Again, this is fantasy, so I’m going to avoid the word “realistic” and instead use “authentic.”

If Protagonist McGee finds themselves in a new/strange world, there are a lot of practical things that need to be dealt with. They won’t know where they are, they won’t know anyone, and they won’t be able to speak the language(s).

I mean, is it authentic to have this world that is completely separated from our reality to have the same languages? Probably not, and you’d have to justify it if you did it.

The language thing is huge. One of the biggest mistakes of portal fantasy is having the character magically be able to understand what everyone is saying in this world and vice versa. Yes, it’s less convenient, but there’s an opportunity there. There’s an immediate obstacle which lends itself immediately to a conflict, which is a GOOD thing.

I mean, if an English speaker somehow was dropped into a part of the world where English isn’t spoken like at all, that’s the reality of the situation. The same goes for portal fantasy (unless your character is being teleported back in time to a place/time where they can get away speaking their native tongue, or you explain it somehow like Quantum Leap.)

This language barrier also allows for more characterization. Your character is going to have to rely on body language, gestures, and other things to communicate. They’re going to notice more things, they’re going to have different emotions about the whole thing.

Don’t ignore the initial language barrier, embrace it.

To Go Home, or Not to Go Home

I traveled a bit over the summer. Within a couple days, the newness wore off and I really missed home, my family, and friends. “My boyfriend would love this! I wish he was here.” or “This weather sucks. I miss the weather back home.” I could have kissed the ground when I got off the plane.

Not everyone is like that, but think about it. Depending on who your character is, will they really want to stay in FantasyLand? The opposite poses the same problem. If a character had nothing to live for, no one they loved, etc. in their homeland, would they really be desperate to return to it?

Either way, you have to give them a damn good reason why.

When I first saw Wizard of Oz as a kid, I had this problem. Why would she want to go back to Kansas after being in this wonderful world? It made sense later that it was all a sort of dream, and Dorothy was like 10, though. Still, the idea stands.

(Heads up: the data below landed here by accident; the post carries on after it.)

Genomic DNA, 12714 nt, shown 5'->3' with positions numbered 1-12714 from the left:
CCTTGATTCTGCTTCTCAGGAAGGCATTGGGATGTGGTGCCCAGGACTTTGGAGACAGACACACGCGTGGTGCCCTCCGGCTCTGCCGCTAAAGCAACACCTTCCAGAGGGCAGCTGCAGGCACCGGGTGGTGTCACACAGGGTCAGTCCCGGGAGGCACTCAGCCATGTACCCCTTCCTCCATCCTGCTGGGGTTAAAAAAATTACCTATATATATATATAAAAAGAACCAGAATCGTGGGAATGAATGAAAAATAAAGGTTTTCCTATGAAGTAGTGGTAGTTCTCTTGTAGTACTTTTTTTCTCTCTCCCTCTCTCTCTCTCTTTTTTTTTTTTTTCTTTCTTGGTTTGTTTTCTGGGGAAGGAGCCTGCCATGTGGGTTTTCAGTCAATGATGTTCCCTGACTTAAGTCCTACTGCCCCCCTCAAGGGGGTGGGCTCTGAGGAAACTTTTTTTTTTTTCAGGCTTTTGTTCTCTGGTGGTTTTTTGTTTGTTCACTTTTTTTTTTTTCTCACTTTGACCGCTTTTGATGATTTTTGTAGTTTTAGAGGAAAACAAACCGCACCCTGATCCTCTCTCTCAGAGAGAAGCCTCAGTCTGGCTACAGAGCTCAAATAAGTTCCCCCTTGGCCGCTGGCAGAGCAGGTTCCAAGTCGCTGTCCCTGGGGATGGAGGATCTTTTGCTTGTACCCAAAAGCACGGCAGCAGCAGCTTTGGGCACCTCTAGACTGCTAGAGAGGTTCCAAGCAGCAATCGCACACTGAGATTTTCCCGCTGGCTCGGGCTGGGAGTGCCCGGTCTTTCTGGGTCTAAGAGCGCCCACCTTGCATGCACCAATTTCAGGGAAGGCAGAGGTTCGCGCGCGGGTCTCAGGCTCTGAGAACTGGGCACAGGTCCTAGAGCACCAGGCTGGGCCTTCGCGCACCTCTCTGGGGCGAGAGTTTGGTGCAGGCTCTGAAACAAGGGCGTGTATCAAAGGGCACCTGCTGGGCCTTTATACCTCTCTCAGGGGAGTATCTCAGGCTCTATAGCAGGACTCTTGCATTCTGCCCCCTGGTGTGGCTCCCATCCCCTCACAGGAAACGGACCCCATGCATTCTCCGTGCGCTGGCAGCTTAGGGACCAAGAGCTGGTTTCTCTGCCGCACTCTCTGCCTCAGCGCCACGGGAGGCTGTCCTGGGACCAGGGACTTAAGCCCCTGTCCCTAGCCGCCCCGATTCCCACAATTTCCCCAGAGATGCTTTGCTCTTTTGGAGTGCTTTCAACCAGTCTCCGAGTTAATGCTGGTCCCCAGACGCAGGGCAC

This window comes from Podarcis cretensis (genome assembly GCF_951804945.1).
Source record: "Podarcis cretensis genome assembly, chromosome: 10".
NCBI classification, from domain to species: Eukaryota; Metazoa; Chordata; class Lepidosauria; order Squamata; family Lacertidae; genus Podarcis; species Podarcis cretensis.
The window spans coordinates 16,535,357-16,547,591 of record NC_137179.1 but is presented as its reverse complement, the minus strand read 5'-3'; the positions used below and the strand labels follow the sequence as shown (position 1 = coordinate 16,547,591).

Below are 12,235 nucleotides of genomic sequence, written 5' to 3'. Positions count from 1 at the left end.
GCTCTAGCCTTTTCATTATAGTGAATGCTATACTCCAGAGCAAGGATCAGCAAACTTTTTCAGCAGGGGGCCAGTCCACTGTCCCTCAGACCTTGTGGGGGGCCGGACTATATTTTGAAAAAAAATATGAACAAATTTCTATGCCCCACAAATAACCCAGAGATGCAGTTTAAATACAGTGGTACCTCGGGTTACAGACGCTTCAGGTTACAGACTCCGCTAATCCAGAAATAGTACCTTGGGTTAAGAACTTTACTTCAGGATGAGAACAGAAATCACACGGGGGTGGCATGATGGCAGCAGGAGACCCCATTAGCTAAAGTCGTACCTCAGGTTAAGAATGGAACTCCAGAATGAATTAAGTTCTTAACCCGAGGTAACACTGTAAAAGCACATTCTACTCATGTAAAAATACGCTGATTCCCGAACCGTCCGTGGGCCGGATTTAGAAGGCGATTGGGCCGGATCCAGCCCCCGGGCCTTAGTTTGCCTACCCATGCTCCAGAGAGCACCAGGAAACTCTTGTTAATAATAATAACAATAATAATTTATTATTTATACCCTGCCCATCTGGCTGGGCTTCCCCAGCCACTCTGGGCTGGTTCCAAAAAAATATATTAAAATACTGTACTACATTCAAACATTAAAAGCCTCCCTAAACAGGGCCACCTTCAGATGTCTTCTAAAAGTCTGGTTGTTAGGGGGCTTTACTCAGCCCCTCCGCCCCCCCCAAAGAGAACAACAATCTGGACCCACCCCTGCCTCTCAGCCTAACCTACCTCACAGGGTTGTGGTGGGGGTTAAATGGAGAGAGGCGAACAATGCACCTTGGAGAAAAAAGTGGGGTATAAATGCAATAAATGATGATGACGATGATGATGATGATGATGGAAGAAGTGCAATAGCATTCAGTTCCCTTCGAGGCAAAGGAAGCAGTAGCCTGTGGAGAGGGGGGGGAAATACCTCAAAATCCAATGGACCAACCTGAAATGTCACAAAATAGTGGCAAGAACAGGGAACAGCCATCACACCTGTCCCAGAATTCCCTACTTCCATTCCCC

Hell, you can turn this on its head. Maybe there is no possible way for the character to go back to their home-world. Maybe it was a once every 10 million years, freak incident and it’s impossible. Would your character mourn this? Would they mourn the option being taken from them? How would they handle having to start completely over in this new place?

Think creatively here. Remember, you have so many options that are all valid.

Your Character is (Probably) an Immediate Threat

Imagine if someone who looked really strange, spoke a language not spoken on Earth, dressed strangely, etc. randomly showed up. They have no identification, no history, no relations to claim, and no knowledge of our world whatsoever.

Aliens, am I right?

Anyway, the point is that if we could somehow prove that this visitor to our world wasn’t faking it (for the sake of argument) how would the world react? There would undoubtedly be some people who think it’s fascinating and cool, but there would be many others who would be threatened and terrified that this was proved possible.

What would it mean for science? National security? Government secrets? Threats to our world? etc. There are so many that would interpret it as a threat on instinct because its unfamiliar.

The same would likely go in your portal fantasy. Even if your character is unarmed, not intimidating, in their underwear, etc. The fact that this is a very weird anomaly will be perceived as a threat in a lot of eyes.

Don’t minimize it. Force your character to have to prove their case and prove (to the best of their ability) what happened, and to gain trust/support.

Your Character Will Have to do a Lot of Work

Not everyone should rush to take care of your character and help them. There will, in all likelihood, be more to it than that.

Your character is the invader. Not everyone is going to immediately come around to their way of thinking or think like them right away.

Your character will have to learn the language, the culture, the mannerisms, their place in society (that depends, obviously), the dress, the history, current events, and so on.

They aren’t going to gain respect and support from everyone unless they work for it, and it will be a lot of work. I argue this is a good thing. Again, immediate obstacles are set up and your character will have to make choices about how they act.

By making this too easy, like having everyone like your character right away, you rob yourself of using that as a chance to boost conflict and complexity in really rich ways.

The People of FantasyLand Are Not Dumb